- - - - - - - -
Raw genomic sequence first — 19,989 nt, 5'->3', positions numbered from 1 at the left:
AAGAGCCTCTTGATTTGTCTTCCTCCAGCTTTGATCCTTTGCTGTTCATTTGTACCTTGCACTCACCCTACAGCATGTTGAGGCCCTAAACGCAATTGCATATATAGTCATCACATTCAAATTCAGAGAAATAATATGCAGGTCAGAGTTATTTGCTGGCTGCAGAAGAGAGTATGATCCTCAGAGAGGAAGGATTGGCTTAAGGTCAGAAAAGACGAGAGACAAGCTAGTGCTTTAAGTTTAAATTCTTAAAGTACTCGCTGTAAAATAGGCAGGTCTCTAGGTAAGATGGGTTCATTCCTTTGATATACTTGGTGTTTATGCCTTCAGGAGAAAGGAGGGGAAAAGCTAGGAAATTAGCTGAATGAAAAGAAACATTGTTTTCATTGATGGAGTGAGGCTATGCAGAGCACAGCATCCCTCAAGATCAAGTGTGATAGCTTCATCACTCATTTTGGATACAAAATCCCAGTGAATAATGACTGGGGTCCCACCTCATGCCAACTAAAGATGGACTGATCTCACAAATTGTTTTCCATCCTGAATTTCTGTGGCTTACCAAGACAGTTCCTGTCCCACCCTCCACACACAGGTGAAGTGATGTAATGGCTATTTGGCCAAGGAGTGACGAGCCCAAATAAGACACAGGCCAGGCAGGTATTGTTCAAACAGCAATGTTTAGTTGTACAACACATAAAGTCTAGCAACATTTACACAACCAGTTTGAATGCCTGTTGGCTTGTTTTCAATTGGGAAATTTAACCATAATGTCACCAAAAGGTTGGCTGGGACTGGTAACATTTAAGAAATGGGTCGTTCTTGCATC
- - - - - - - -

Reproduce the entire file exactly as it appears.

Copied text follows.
Raw genomic sequence first — 19,989 nt, 5'->3', positions numbered from 1 at the left:
AAGAGCCTCTTGATTTGTCTTCCTCCAGCTTTGATCCTTTGCTGTTCATTTGTACCTTGCACTCACCCTACAGCATGTTGAGGCCCTAAACGCAATTGCATATATAGTCATCACATTCAAATTCAGAGAAATAATATGCAGGTCAGAGTTATTTGCTGGCTGCAGAAGAGAGTATGATCCTCAGAGAGGAAGGATTGGCTTAAGGTCAGAAAAGACGAGAGACAAGCTAGTGCTTTAAGTTTAAATTCTTAAAGTACTCGCTGTAAAATAGGCAGGTCTCTAGGTAAGATGGGTTCATTCCTTTGATATACTTGGTGTTTATGCCTTCAGGAGAAAGGAGGGGAAAAGCTAGGAAATTAGCTGAATGAAAAGAAACATTGTTTTCATTGATGGAGTGAGGCTATGCAGAGCACAGCATCCCTCAAGATCAAGTGTGATAGCTTCATCACTCATTTTGGATACAAAATCCCAGTGAATAATGACTGGGGTCCCACCTCATGCCAACTAAAGATGGACTGATCTCACAAATTGTTTTCCATCCTGAATTTCTGTGGCTTACCAAGACAGTTCCTGTCCCACCCTCCACACACAGGTGAAGTGATGTAATGGCTATTTGGCCAAGGAGTGACGAGCCCAAATAAGACACAGGCCAGGCAGGTATTGTTCAAACAGCAATGTTTAGTTGTACAACACATAAAGTCTAGCAACATTTACACAACCAGTTTGAATGCCTGTTGGCTTGTTTTCAATTGGGAAATTTAACCATAATGTCACCAAAAGGTTGGCTGGGACTGGTAACATTTAAGAAATGGGTCGTTCTTGCATC